07/11/2007 04:56 pm ET Updated May 25, 2011

Living to Fight Another Day?

Harrisburg, PA -- Pennsylvania Governor Ed Rendell has gone further than any state executive to date in making a clean energy future his priority. As part of a budget showdown with the legislature, Rendell refused to approve a proposal from the state Senate that omitted crucial funding for renewable energy, even though the result was the temporary shut-down of non-essential state services. Republicans in the state Senate opposed Rendell's proposal to fund renewable energy and efficiency with a $5 per year surcharge on households and businesses. Polls showed that the proposal was popular with the public; the state's analysis showed it would make economic sense. But members of the state Senate, responding to a lobbying blitz by the utilities and state chamber of commerce, insisted it was a tax and refused to include it.

After a one-day shutdown, legislators gave in to Rendell on the other remaining items in dispute, including a major increase in funding for mass transit and a bill to boost solar energy. With the renewable/efficiency funding package in dispute, Rendell signed the budget and ended the shutdown, promising to bring the legislature back in September for a special session to consider renewable energy funding. Rumours in Harrisburg were that opponents of the surcharge had agreed to $60 million a year in funding, but not to a specific mechanism.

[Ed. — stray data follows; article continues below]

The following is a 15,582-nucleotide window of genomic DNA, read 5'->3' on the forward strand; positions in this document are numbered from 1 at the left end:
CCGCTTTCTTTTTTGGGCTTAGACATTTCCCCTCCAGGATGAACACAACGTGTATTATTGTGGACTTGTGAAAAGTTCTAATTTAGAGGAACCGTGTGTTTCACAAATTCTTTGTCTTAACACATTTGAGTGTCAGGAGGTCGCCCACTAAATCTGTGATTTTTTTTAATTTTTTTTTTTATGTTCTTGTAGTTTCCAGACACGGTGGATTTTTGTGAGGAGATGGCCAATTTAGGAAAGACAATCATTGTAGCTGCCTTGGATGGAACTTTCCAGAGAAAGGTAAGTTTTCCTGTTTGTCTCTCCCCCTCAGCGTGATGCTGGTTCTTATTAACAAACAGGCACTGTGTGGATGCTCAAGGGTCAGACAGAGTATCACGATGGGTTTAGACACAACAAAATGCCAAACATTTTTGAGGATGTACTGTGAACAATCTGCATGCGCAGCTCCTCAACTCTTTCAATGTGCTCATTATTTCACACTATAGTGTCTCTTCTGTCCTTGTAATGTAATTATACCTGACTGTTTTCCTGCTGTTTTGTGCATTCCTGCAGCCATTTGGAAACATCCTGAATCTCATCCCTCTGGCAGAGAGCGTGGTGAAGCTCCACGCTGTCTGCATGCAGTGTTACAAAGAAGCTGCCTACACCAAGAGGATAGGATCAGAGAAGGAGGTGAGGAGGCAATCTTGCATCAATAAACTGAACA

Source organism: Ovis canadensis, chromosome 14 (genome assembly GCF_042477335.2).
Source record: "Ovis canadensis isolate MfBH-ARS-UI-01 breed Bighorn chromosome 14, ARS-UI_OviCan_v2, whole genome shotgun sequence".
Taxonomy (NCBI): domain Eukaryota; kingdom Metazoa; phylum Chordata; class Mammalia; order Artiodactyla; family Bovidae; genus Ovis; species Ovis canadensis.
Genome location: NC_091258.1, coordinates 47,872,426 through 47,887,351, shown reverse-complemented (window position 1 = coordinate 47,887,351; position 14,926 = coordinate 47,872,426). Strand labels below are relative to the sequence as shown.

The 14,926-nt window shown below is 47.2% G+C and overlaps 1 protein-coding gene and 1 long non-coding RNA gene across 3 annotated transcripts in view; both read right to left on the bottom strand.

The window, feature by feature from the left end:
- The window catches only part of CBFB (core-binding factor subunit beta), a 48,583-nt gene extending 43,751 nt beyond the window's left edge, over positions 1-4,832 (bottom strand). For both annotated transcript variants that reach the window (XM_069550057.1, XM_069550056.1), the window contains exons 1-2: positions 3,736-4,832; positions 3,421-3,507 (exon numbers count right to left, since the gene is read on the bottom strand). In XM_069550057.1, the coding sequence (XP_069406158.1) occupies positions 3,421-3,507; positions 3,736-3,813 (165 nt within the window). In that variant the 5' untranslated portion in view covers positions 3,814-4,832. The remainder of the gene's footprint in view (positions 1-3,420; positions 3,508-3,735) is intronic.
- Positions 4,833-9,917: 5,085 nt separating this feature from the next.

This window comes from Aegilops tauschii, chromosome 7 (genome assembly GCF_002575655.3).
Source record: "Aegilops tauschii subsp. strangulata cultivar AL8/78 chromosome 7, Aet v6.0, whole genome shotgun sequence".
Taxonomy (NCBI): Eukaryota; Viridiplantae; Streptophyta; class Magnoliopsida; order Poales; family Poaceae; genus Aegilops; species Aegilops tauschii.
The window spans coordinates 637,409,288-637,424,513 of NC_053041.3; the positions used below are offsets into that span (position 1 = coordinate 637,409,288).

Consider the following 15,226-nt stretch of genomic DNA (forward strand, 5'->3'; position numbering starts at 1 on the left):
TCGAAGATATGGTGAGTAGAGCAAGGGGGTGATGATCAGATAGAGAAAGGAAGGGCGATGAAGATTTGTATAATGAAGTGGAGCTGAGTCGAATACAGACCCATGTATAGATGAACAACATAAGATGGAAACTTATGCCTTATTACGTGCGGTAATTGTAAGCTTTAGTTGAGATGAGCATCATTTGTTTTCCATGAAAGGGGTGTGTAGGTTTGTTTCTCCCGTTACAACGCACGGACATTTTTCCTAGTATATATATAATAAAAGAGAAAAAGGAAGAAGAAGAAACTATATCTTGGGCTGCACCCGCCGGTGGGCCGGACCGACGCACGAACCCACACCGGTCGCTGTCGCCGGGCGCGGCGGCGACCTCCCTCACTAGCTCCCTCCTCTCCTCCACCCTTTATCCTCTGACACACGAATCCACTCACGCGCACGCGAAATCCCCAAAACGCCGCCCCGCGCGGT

It's a little hard to know how to react to this news. Two years ago it would have been inconceivable that the governor of a big industrial state would go to the mat like this for clean energy; on the other hand, only a few weeks ago it looked like Rendell would prevail. So this may be a case of 'two steps forward, one step back,' revealing that even when common sense, political leadership, and public opinion want government to move us forward into a new energy future, the politics of minority obstruction can still gum up the works, or at least slow them down. The fall special legislation session in Pennsylvania provides an opportunity to focus on energy efficiency and renewables, without the distractions of all the other issues tied into budget discussions.

If the news is mixed in Pennsylvania, the picture in Florida is blessedly straightforward. My smile brightened when I learned that Governor Charles Crist will sign his state up as the latest leader in the fight against global warming. I'm flying to Miami tomorrow to Crist's Climate Summit; the Miami Herald has learned that on Friday -- Day 2 of the Summit -- Crist will sign an Executive Order adopting California's clean car standards for Florida, and committing the Sunshine State to an 80 percent reduction of greenhouse gas emissions by 2050. As Susie Caplowe of our Florida Chapter put it, "I'm ecstatic, he's really taking it seriously." As well Crist should; in the face of rising sea levels, Florida stands to lose more of its acreage than any other state.